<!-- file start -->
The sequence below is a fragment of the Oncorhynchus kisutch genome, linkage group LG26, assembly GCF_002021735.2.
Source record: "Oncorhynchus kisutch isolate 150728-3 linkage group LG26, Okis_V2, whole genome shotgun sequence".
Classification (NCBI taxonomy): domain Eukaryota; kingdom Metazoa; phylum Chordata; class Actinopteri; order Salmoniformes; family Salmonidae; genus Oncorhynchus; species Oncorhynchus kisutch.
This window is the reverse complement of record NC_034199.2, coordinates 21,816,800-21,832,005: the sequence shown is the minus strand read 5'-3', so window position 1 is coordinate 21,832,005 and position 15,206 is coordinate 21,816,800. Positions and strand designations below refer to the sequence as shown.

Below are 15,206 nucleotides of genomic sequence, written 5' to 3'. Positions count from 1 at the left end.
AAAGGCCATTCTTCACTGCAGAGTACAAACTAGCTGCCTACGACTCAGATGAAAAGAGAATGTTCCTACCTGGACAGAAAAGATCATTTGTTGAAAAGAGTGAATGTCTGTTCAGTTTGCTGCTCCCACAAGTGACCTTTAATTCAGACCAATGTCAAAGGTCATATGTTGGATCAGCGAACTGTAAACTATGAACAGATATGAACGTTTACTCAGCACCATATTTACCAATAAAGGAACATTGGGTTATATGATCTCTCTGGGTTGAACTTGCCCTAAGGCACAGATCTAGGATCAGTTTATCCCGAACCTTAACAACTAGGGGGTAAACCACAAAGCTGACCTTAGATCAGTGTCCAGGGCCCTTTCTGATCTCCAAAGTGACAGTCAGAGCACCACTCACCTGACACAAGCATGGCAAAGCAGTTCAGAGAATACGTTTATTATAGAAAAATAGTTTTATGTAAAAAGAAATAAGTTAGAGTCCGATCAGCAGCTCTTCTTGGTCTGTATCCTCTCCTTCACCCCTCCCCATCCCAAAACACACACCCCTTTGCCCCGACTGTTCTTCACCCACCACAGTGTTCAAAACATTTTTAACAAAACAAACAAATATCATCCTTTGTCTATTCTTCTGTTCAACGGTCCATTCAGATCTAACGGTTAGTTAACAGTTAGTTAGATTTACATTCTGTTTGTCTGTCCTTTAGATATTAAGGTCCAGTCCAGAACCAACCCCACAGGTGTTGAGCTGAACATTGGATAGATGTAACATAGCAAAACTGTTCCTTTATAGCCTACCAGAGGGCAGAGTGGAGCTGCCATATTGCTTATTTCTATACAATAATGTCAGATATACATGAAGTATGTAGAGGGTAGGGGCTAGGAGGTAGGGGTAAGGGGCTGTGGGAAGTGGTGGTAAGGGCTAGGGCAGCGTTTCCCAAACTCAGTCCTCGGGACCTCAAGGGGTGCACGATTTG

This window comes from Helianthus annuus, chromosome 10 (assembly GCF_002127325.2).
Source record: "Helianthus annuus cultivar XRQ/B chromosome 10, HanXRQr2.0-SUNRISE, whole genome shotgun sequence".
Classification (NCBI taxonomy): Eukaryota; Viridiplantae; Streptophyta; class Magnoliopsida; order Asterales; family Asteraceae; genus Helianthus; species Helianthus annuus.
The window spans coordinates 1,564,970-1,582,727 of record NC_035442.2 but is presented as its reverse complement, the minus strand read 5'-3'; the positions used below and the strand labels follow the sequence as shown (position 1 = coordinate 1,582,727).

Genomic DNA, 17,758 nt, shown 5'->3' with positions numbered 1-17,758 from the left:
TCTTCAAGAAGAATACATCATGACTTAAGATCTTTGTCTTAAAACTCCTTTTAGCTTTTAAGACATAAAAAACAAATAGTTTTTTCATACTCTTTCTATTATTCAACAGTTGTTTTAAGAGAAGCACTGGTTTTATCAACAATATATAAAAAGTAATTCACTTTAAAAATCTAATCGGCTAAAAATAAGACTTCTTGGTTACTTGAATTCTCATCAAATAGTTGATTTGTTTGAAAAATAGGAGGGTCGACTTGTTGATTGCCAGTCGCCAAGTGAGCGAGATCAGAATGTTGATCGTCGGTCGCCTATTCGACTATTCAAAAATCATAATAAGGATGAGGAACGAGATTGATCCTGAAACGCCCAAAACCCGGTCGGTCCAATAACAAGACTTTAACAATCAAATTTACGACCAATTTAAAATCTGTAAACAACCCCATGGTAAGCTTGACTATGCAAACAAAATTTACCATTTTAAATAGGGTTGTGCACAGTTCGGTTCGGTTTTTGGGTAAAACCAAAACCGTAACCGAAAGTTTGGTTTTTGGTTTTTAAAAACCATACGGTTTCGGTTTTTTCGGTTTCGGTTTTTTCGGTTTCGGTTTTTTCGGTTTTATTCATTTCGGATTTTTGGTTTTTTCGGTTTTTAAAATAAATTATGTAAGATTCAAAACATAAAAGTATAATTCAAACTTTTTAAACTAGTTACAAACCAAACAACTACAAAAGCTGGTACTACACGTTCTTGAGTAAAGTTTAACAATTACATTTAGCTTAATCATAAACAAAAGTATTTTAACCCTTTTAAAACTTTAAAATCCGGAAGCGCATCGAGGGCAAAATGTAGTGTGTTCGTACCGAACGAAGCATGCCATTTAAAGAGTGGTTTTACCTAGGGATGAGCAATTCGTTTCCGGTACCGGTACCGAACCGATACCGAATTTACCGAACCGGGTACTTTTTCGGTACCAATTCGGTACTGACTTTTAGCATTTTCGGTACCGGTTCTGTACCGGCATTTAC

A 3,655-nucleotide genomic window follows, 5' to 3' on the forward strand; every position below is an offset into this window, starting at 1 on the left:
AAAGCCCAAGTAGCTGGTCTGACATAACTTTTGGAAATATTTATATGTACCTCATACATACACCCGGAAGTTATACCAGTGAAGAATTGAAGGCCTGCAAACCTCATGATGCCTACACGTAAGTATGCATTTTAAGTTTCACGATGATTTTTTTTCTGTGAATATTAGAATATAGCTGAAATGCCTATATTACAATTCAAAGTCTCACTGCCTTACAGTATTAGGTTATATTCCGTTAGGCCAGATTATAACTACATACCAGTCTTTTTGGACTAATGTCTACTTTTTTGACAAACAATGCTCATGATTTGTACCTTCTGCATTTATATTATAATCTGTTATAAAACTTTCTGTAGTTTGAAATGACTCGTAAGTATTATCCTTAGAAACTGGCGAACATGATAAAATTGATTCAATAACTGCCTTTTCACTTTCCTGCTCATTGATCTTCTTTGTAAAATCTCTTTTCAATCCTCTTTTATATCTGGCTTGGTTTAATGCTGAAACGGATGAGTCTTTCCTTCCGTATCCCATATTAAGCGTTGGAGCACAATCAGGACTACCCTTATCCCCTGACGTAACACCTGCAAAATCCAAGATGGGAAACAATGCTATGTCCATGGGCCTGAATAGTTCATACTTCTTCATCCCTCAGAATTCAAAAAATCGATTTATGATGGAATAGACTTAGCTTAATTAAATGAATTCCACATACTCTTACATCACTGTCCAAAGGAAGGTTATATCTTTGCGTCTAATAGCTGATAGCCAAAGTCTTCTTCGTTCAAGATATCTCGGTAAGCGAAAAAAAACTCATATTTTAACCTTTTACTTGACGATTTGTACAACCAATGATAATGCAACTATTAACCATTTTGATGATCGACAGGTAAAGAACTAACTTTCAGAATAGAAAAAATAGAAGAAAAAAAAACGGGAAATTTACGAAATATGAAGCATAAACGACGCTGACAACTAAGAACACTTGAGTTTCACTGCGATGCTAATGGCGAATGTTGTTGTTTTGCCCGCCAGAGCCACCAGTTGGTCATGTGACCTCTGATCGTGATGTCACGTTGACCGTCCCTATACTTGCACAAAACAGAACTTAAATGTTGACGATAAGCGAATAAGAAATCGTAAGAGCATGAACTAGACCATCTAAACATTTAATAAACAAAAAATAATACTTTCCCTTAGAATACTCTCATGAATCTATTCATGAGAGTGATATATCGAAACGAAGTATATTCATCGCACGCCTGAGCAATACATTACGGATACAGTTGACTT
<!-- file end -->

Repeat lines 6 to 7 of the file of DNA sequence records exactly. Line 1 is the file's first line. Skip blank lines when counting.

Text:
AAAGGCCATTCTTCACTGCAGAGTACAAACTAGCTGCCTACGACTCAGATGAAAAGAGAATGTTCCTACCTGGACAGAAAAGATCATTTGTTGAAAAGAGTGAATGTCTGTTCAGTTTGCTGCTCCCACAAGTGACCTTTAATTCAGACCAATGTCAAAGGTCATATGTTGGATCAGCGAACTGTAAACTATGAACAGATATGAACGTTTACTCAGCACCATATTTACCAATAAAGGAACATTGGGTTATATGATCTCTCTGGGTTGAACTTGCCCTAAGGCACAGATCTAGGATCAGTTTATCCCGAACCTTAACAACTAGGGGGTAAACCACAAAGCTGACCTTAGATCAGTGTCCAGGGCCCTTTCTGATCTCCAAAGTGACAGTCAGAGCACCACTCACCTGACACAAGCATGGCAAAGCAGTTCAGAGAATACGTTTATTATAGAAAAATAGTTTTATGTAAAAAGAAATAAGTTAGAGTCCGATCAGCAGCTCTTCTTGGTCTGTATCCTCTCCTTCACCCCTCCCCATCCCAAAACACACACCCCTTTGCCCCGACTGTTCTTCACCCACCACAGTGTTCAAAACATTTTTAACAAAACAAACAAATATCATCCTTTGTCTATTCTTCTGTTCAACGGTCCATTCAGATCTAACGGTTAGTTAACAGTTAGTTAGATTTACATTCTGTTTGTCTGTCCTTTAGATATTAAGGTCCAGTCCAGAACCAACCCCACAGGTGTTGAGCTGAACATTGGATAGATGTAACATAGCAAAACTGTTCCTTTATAGCCTACCAGAGGGCAGAGTGGAGCTGCCATATTGCTTATTTCTATACAATAATGTCAGATATACATGAAGTATGTAGAGGGTAGGGGCTAGGAGGTAGGGGTAAGGGGCTGTGGGAAGTGGTGGTAAGGGCTAGGGCAGCGTTTCCCAAACTCAGTCCTCGGGACCTCAAGGGGTGCACGATTTG

This window comes from Helianthus annuus, chromosome 10 (assembly GCF_002127325.2).